For a wonderful (and short) education on this very thing, view: When social networking meets knowledge management

Final Thought:

Don’t just give Contributors a profile to fill out, that only enables them to list their skills, projects, etc., and that requires Seekers to use email/IM/phone – and social capital – to gain Contributors’ deeper knowledge. Give them the ability to actually share what they know through many social software choices, so that more Seekers can acquire that knowledge with fewer emails/IMs/phone calls, which degrade the Contributors’ productivity.

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4 Responses to “SharePoint My Sites: It ain’t just about profiles, people.”

  1. Great stuff, Gia. I’m curious if you’re also getting a demand for integration with the profiles from the social networks as a way to augment both the tacit and explicit profiles? So for instance, I can search for someone who may have worked with a particular software application at a previous job….or knows lots of people at XYZ company.

  2. Gia Lyons said

    Hi Dave! No, not really, but what a great idea! I’m going to post that as a feature request now…

    I do occasionally get requests for digital identity management across multiple social sites. At IBM, for example, because we get to play with IBM Research stuff, I have a profile in Connections, BluePages, Fringe, and Beehive. And then outside the firewall, I’m on Lotus Greenhouse, Lotus Bluehouse (both of those leverage Connections for profiling), Facebook and LinkedIn, and have received invitations to many others.

    Now, ask me how many I keep updated. :)

    Anyway, digital identity management across multiple sites is definitely on our horizon. And get this: IBM is working to collapse a few of our internal sites into a single one, where it makes sense. I even got a sneak preview at plans to melt the barrier between IBMers and “the world”, through future profile plans that span the firewall.

  3. Hi Gia,

    What a nice blog you have here. I am very glad I found it today!

    First let me introduce myself shortly: as you can read on my blog (or LinkedIn), I am busy evangelising my colleagues at ING Group on using web 2.0 tools internally to get more out of all of us and have fun while doing it. So I am constantly looking out for inspiration. Your site looks like a hit on the SharePoint side of things!

    Then about your blog entry.

    Although I fully appreciate the tools you mention for having “contributors” like you call them efficiently “distribute” their expertise, I wonder whether they especially do it like that (and not via an extensive profile) for the reason you mention: not being bothered too much with too many questions. I very much wonder if the top-5000 bloggers at IBM (is it that many?) aren’t also the people with the most complete and up-to-date profiles? To turn it around: do you see incomplete profiles with people who aren’t too much into all of these new tools anyway?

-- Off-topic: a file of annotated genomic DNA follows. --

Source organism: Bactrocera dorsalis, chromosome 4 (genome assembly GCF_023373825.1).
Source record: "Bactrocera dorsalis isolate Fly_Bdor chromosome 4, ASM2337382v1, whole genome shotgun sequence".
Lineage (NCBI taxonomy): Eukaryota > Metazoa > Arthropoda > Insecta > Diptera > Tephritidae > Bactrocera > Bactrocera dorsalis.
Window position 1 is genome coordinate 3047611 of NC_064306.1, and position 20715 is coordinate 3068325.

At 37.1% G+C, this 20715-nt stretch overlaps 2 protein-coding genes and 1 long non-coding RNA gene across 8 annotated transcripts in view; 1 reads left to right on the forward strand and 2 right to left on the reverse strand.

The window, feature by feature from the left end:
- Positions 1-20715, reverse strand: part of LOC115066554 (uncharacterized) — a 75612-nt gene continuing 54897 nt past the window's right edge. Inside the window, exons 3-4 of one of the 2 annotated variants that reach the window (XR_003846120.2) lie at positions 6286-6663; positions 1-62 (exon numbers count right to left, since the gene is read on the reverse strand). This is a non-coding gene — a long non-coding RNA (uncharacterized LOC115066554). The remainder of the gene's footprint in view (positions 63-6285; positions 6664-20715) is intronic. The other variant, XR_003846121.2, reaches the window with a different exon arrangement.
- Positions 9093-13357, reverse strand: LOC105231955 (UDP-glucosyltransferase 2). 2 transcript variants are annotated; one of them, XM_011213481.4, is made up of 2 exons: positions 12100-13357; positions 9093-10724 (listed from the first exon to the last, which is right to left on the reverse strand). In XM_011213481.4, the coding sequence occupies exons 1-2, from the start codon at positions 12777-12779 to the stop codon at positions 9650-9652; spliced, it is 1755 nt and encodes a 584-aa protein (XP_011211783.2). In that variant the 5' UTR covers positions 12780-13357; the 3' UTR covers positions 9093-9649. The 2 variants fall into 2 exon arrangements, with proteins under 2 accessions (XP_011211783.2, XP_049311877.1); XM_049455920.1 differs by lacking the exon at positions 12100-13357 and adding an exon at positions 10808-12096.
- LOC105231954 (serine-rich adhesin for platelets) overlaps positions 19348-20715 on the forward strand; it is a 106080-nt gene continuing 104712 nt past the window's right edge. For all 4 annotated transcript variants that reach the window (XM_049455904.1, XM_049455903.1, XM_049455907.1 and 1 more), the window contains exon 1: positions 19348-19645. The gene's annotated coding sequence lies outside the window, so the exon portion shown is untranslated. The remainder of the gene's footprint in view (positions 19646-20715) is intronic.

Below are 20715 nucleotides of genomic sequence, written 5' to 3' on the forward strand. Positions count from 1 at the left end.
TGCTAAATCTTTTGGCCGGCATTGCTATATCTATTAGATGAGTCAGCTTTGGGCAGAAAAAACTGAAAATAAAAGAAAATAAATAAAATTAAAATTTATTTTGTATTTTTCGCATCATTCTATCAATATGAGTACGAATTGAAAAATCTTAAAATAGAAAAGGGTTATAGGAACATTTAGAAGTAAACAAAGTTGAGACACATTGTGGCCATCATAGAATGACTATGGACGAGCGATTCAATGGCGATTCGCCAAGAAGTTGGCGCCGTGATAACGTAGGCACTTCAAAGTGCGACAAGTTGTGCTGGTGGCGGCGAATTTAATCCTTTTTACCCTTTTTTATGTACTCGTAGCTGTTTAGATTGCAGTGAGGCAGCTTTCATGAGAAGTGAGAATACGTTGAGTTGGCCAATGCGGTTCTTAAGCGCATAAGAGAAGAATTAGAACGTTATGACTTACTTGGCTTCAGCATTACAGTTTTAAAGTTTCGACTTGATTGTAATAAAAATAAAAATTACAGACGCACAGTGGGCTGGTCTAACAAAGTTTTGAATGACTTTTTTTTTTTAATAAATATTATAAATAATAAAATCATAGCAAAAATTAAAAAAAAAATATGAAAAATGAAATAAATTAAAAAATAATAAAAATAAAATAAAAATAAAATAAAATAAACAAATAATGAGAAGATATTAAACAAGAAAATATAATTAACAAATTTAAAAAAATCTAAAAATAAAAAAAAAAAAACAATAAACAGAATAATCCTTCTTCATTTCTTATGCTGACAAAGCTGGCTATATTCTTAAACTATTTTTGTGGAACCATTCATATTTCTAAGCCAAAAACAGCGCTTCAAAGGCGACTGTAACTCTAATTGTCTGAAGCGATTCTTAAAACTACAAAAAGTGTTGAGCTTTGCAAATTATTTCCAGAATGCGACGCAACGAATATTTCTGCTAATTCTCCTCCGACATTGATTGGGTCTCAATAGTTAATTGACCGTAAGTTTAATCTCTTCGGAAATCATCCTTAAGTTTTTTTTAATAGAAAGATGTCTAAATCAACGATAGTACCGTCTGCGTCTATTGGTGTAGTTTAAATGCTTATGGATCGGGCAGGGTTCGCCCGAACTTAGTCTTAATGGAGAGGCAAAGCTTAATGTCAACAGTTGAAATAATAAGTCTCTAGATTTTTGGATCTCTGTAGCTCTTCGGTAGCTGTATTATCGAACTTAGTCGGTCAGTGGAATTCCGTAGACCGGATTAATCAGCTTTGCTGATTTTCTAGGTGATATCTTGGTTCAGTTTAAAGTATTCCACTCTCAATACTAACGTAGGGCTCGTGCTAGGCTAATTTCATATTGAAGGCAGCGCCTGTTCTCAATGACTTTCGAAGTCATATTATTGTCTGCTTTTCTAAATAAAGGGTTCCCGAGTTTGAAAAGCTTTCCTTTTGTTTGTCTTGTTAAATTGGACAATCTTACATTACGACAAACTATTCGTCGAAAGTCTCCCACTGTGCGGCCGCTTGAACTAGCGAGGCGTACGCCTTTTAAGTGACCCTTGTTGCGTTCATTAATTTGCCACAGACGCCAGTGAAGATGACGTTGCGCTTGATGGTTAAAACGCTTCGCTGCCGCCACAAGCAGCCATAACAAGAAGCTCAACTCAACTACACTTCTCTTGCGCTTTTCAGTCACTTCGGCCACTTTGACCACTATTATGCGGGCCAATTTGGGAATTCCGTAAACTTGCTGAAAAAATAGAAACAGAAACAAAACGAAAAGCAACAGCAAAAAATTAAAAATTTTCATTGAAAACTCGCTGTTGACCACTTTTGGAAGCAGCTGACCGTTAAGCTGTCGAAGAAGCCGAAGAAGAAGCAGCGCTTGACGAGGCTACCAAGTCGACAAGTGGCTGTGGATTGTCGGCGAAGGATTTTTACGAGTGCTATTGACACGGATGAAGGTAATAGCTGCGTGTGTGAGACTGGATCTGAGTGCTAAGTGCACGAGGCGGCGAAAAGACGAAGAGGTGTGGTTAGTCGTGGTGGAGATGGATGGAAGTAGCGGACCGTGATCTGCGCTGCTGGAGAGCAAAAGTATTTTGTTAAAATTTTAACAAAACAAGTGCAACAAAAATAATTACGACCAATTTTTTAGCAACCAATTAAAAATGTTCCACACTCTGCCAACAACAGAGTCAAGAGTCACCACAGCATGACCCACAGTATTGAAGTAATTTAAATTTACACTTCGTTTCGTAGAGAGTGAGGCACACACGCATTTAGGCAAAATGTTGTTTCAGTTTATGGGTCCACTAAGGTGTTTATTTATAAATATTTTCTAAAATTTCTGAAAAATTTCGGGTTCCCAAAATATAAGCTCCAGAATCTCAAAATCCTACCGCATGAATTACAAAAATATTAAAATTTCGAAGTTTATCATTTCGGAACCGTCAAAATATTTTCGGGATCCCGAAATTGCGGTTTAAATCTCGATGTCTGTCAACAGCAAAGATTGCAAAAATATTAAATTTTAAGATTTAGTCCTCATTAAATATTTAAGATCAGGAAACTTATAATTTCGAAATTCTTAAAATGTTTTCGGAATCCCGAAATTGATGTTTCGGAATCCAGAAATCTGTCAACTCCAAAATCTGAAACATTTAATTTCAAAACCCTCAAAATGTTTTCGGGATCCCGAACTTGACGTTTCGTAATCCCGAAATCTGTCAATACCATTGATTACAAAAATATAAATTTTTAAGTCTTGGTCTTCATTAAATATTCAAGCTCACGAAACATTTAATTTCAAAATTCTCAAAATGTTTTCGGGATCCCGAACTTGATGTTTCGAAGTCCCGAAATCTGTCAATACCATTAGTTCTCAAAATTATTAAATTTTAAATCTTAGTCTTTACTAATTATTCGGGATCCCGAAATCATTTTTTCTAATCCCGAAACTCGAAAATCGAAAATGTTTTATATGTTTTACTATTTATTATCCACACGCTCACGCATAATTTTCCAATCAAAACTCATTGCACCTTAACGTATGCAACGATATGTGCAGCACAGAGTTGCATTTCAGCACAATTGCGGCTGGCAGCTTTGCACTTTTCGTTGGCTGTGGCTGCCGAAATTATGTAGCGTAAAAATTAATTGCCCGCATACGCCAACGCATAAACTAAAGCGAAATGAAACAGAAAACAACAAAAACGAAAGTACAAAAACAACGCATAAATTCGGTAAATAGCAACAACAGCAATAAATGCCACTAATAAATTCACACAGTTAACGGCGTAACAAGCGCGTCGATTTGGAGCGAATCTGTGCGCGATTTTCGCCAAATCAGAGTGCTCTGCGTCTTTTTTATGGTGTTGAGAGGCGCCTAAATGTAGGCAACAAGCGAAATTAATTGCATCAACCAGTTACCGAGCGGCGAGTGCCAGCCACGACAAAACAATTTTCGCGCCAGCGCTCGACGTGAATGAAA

Thanks and best regards,
    Marcel
    The Netherlands

  4. Gia Lyons said

    Marcel, that’s a very interesting question. The problem at IBM is that folks have four choices of where to maintain a profile, and each one of them has a very different approach.

    BluePages, our 10-year-old, everything-but-the-kitchen-sink profiling application, includes jobs and contact information, experience and qualifications, skills, projects and team, and communities and interests. The only portion that allows user-written text (not rich text) is the Expertise summary section, a place to upload a CV, and a place to list the names and descriptions of projects and teams. Everything else is a field to complete, or a drop-down list to choose from. So, quite comprehensive, very, very boring to fill out and keep updated.

    Then, there’s Fringe. It doesn’t allow for much user-generated content, other than tagging oneself and others, and a little blurb area. Instead, it is focused on aggregating all content created by you from across all of IBM’s social and knowledge database applications, plus the content of people in your network (via friending and inferred relatedness based on social contributions). Fringe is kick-ass cool, and is my IBM homepage – easiest way for me to keep up with content from my “frolleagues.”

    Then, there’s Beehive. It is pretty much like Facebook, and where most socialites spend their time keeping their profile updated. It includes a Wall, pictures, hive5s (lists of anything you want to list), plugins, a feed of your basic BluePages info, etc etc etc. It’s the “fun” place to be.

    Finally, there’s Lotus Connections Profiles, which contains a subset of features from BluePages and Fringe. Nobody uses it, mostly because we are encouraged to use the IBM Research applications (Fringe and Beehive) to help the product developers figure out what is actually useful for business. Also, the majority of IBM still uses BluePages to find people (ok, they really used Sametime instant messaging, to be honest).

    So, it would quite interesting if IBM Research conducted some, ah, research about how often a Beehive profile gets updated, versus a BluePages profile. I’m going to go suggest that to my social networking pal, Kate Ehrlich!